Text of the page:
How do exogenous cannabinoids (phytocannabinoids or synthetic cannabinoids) affect physiologic systems like the endocrine system?
Exogenous cannabinoids bind to endogenous cannabinoid receptors in various organs, and may also modulate cannabinoid receptor expression. As a result, exogenous cannabinoids may alter endocannabinoid target effects and organ function.
When the endocannabinoid system was originally discovered in the 1990’s, it was described as a neural communication system. Does the endocannabinoid system have functions other than neural communication?
Yes. The endocannabinoid system can be found in almost every cell/ tissue and this system plays an important role in the normal functioning of many organ systems.
Besides the endogenous cannabinoids arachidonoylethanolamine (anandamide, AEA) and 2‐arachidonoyl- glycerol (2‐AG), are there other endogenous cannabinoids?
Other than anandamide and 2-AG, there are actually several other endocannabinoids, including the lipophilic neurotransmitters 2-arachidonoylglyceryl ether (noladin ether), virodhamine, and N-arachidonoyl-dopamine (NADA).
What is the annual prevalence of cannabis use across the globe?
According to the World Health Organization, the annual prevalence of cannabis use is about 2.5% of the world’s population. As more marijuana legalization laws are enacted , the prevalence of marijuana use is expected to increase.
As of September 2021, 36 states have legalized medical marijuana and 18 states have passed recreational marijuana laws. Does the passage of medical and recreational marijuana laws lead to an increase in teen marijuana use?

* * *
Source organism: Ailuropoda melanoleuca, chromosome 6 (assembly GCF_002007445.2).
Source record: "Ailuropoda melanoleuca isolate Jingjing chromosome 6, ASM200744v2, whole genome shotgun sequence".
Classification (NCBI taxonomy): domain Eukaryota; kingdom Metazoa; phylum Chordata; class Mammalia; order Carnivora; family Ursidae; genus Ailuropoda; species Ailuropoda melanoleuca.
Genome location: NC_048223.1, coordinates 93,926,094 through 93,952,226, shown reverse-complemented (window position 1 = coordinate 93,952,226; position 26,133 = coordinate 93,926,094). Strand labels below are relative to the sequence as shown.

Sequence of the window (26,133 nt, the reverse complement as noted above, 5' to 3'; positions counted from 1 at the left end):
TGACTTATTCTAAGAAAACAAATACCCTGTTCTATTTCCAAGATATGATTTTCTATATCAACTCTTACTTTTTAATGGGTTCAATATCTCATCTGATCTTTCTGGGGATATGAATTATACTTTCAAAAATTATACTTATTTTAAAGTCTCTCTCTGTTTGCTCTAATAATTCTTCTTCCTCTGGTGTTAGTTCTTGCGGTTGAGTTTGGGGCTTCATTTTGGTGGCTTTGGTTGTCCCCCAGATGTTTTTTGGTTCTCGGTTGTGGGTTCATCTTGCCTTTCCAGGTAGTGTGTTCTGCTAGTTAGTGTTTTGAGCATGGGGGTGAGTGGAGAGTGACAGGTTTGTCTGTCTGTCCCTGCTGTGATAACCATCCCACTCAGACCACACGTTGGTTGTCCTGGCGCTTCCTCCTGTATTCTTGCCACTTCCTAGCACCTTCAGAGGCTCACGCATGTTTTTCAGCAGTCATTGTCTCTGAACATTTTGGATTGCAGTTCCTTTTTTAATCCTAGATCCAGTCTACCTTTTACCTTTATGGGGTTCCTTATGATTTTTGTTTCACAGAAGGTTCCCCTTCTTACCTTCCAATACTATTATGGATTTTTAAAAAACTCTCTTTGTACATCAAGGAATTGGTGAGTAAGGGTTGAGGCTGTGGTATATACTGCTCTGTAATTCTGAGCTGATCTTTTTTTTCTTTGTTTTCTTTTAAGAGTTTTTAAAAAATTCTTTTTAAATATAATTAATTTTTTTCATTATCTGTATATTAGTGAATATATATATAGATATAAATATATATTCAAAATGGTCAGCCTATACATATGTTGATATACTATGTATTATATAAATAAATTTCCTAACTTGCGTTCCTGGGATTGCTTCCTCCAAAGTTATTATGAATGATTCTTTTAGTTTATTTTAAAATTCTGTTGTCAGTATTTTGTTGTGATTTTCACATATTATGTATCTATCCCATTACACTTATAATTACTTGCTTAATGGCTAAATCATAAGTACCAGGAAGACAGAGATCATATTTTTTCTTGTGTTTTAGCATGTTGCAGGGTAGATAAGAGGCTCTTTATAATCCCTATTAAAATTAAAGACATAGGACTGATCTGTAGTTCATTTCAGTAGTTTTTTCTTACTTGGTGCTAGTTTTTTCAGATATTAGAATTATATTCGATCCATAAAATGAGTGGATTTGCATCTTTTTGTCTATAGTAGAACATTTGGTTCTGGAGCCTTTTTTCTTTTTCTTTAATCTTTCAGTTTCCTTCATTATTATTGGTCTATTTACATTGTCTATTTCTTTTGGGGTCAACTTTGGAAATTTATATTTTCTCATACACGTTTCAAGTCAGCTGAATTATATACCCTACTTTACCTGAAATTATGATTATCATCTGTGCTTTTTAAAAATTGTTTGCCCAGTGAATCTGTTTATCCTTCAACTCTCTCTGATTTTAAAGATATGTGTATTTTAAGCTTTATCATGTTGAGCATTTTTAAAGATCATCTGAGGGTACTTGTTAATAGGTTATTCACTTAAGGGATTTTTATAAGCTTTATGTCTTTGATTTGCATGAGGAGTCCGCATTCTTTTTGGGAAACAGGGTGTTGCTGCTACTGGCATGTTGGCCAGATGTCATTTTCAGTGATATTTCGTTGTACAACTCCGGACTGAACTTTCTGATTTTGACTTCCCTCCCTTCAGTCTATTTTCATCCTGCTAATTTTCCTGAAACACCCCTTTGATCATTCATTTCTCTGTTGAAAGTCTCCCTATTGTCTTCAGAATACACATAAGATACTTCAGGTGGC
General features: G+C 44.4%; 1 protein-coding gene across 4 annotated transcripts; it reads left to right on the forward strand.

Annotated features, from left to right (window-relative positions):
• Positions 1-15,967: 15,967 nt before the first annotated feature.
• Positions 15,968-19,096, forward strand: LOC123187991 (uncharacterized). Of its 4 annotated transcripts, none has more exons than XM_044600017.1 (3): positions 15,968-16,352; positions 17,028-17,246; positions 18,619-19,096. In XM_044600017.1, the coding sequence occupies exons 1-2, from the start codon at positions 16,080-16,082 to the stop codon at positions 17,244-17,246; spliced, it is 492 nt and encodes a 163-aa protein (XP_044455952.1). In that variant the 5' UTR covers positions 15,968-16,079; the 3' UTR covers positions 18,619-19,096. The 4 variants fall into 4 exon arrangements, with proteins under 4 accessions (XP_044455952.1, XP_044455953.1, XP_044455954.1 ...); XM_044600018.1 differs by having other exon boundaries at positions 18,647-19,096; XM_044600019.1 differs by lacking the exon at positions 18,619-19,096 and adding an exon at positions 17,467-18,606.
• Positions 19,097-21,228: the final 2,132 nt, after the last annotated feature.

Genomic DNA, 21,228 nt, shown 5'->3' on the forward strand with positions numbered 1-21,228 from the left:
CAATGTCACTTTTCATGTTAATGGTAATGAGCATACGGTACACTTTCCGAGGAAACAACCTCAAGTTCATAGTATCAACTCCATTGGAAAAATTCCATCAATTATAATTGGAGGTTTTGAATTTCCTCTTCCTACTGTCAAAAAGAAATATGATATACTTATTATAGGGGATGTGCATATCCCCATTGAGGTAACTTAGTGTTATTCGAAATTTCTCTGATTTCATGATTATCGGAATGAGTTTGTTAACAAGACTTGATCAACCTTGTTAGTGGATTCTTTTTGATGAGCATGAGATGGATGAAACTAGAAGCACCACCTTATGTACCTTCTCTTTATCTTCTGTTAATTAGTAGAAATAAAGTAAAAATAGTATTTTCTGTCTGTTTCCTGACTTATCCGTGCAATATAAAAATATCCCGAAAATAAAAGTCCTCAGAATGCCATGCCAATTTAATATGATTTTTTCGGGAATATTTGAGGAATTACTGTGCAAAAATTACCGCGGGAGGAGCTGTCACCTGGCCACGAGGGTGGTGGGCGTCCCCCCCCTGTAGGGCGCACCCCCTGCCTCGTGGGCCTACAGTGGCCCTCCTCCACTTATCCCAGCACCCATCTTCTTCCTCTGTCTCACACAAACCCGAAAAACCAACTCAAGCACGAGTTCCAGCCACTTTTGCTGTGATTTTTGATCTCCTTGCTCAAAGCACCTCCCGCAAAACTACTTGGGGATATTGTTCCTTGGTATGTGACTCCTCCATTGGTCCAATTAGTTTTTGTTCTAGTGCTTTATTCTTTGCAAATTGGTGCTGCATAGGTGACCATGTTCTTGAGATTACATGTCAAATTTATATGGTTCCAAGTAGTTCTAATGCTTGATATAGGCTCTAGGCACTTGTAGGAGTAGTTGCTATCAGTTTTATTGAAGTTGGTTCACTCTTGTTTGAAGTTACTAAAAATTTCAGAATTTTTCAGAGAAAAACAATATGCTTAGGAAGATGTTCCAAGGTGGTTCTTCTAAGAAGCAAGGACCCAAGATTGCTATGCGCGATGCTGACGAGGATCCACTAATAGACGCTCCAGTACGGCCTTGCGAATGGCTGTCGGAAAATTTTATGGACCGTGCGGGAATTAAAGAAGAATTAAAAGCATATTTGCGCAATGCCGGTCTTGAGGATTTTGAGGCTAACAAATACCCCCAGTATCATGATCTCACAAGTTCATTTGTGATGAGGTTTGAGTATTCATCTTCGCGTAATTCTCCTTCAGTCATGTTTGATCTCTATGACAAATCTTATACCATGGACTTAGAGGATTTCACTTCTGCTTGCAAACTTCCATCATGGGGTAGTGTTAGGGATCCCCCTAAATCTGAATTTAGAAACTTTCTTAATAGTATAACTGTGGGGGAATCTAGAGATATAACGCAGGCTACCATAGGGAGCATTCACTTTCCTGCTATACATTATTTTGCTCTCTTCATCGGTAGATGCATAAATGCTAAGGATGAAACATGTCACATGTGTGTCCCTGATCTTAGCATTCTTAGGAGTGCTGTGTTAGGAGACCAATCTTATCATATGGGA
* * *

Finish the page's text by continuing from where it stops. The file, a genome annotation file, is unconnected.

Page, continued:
According to a research letter published in the September 7 , 2021 JAMA Open Network, NO- legalization of marijuana does not increase teen use of marijuana. Using data from the Youth Risk Behavior Survey for the period 1993-2019, researchers determined that “there was little evidence that the legalization of medical and recreational marijuana encourages youth marijuana use.” The authors stated that “the overall association between recreational marijuana legalization and marijuana use among adolescents was statistically indistinguishable from zero.”
In Australia, many jurisdictions use point-of-collection oral fluid testing devices (the DrugWipe®-5S and the Drug Test® 5000) to detect driving under the influence of cannabis (which is indexed by the presence of Δ9-THC in oral fluid). Can these devices used in Australia reliably distinguish between CBD and THC, which have similar chemical structures?
Yes. A randomized, double-blind, crossover design study with healthy participants (n = 17) determined that orally administered CBD does not appear to produce false-positive (or true-positive) tests for THC on the DrugWipe®-5S and the Drug Test® 5000. The participants completed four treatment sessions involving the administration of either placebo or 15mg, 300mg or 1500mg pure CBD in a high-fat dietary supplement. Oral fluid cannabinoid concentrations were measured using ultra-HPLC tandem mass spectrometry.
“McCartney D, Irwin C, Kevin R, Grunstein R. Orally administered cannabidiol (CBD) does not produce false‐positive tests
Yes, CB2 activation leads to the release of endogenous opioids. Also, CB2 receptors have anti-inflammatory activity – CB2 receptor activation inhibits proinflammatory signals near nociceptive nerve cells. The expression of CB2 receptors is inducible and these receptors are often expressed when there is active inflammation or injury.